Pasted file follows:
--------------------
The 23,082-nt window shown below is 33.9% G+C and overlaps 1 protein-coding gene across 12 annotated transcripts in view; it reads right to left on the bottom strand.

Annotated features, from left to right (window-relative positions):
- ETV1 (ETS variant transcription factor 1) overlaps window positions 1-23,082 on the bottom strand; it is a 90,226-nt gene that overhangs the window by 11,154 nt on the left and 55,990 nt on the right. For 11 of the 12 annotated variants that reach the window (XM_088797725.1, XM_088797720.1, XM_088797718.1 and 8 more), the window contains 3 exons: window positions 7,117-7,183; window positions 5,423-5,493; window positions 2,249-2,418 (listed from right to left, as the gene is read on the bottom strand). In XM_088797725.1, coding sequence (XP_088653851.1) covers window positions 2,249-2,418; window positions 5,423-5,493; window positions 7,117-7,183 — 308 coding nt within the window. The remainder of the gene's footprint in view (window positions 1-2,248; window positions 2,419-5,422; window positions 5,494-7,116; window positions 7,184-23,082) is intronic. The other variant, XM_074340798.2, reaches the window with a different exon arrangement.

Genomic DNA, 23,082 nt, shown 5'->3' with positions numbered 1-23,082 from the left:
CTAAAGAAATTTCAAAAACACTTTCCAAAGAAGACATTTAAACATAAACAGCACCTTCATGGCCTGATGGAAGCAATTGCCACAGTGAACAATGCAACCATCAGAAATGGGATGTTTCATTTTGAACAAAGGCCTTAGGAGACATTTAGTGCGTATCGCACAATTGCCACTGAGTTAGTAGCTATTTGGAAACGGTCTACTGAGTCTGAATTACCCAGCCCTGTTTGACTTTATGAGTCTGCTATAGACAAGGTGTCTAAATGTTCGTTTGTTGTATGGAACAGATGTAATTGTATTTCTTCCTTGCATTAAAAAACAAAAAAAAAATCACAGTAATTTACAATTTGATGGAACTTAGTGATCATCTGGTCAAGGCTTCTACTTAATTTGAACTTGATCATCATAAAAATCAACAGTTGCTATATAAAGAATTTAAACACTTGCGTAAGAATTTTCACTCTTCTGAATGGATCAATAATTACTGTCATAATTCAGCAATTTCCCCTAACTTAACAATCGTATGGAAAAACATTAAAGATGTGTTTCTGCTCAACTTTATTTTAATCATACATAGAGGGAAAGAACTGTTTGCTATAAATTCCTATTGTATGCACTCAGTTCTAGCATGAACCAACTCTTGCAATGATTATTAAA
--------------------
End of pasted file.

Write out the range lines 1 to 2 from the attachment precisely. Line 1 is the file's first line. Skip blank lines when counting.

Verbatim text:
The 23,082-nt window shown below is 33.9% G+C and overlaps 1 protein-coding gene across 12 annotated transcripts in view; it reads right to left on the bottom strand.

Annotated features, from left to right (window-relative positions):